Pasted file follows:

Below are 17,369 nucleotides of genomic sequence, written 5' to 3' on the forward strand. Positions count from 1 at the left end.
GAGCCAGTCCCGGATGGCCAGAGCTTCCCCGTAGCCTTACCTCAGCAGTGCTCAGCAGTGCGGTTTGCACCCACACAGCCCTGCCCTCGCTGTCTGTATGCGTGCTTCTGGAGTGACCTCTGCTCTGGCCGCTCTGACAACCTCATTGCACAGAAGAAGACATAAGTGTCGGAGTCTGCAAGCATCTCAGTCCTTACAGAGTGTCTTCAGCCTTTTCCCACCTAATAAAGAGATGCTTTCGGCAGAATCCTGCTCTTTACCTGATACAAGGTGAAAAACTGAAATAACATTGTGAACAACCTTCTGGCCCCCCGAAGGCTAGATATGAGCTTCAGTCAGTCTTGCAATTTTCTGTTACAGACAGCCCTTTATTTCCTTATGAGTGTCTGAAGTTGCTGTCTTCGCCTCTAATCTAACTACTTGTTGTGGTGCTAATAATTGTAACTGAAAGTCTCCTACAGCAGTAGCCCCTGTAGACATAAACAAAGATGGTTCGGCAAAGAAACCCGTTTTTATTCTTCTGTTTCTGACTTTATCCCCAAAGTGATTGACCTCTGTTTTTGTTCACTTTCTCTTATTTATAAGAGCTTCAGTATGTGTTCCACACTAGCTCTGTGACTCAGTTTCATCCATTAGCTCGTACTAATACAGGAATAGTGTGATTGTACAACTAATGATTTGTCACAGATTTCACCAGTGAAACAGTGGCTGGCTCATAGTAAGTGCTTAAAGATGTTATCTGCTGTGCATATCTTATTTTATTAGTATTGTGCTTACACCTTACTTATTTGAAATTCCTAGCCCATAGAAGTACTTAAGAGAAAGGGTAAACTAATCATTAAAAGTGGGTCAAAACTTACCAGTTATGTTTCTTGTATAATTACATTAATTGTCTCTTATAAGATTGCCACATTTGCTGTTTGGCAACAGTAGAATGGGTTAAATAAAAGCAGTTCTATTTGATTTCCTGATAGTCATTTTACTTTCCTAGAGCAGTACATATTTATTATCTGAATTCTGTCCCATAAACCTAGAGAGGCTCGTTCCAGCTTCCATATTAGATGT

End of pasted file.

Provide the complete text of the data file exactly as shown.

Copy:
Below are 17,369 nucleotides of genomic sequence, written 5' to 3' on the forward strand. Positions count from 1 at the left end.
GAGCCAGTCCCGGATGGCCAGAGCTTCCCCGTAGCCTTACCTCAGCAGTGCTCAGCAGTGCGGTTTGCACCCACACAGCCCTGCCCTCGCTGTCTGTATGCGTGCTTCTGGAGTGACCTCTGCTCTGGCCGCTCTGACAACCTCATTGCACAGAAGAAGACATAAGTGTCGGAGTCTGCAAGCATCTCAGTCCTTACAGAGTGTCTTCAGCCTTTTCCCACCTAATAAAGAGATGCTTTCGGCAGAATCCTGCTCTTTACCTGATACAAGGTGAAAAACTGAAATAACATTGTGAACAACCTTCTGGCCCCCCGAAGGCTAGATATGAGCTTCAGTCAGTCTTGCAATTTTCTGTTACAGACAGCCCTTTATTTCCTTATGAGTGTCTGAAGTTGCTGTCTTCGCCTCTAATCTAACTACTTGTTGTGGTGCTAATAATTGTAACTGAAAGTCTCCTACAGCAGTAGCCCCTGTAGACATAAACAAAGATGGTTCGGCAAAGAAACCCGTTTTTATTCTTCTGTTTCTGACTTTATCCCCAAAGTGATTGACCTCTGTTTTTGTTCACTTTCTCTTATTTATAAGAGCTTCAGTATGTGTTCCACACTAGCTCTGTGACTCAGTTTCATCCATTAGCTCGTACTAATACAGGAATAGTGTGATTGTACAACTAATGATTTGTCACAGATTTCACCAGTGAAACAGTGGCTGGCTCATAGTAAGTGCTTAAAGATGTTATCTGCTGTGCATATCTTATTTTATTAGTATTGTGCTTACACCTTACTTATTTGAAATTCCTAGCCCATAGAAGTACTTAAGAGAAAGGGTAAACTAATCATTAAAAGTGGGTCAAAACTTACCAGTTATGTTTCTTGTATAATTACATTAATTGTCTCTTATAAGATTGCCACATTTGCTGTTTGGCAACAGTAGAATGGGTTAAATAAAAGCAGTTCTATTTGATTTCCTGATAGTCATTTTACTTTCCTAGAGCAGTACATATTTATTATCTGAATTCTGTCCCATAAACCTAGAGAGGCTCGTTCCAGCTTCCATATTAGATGT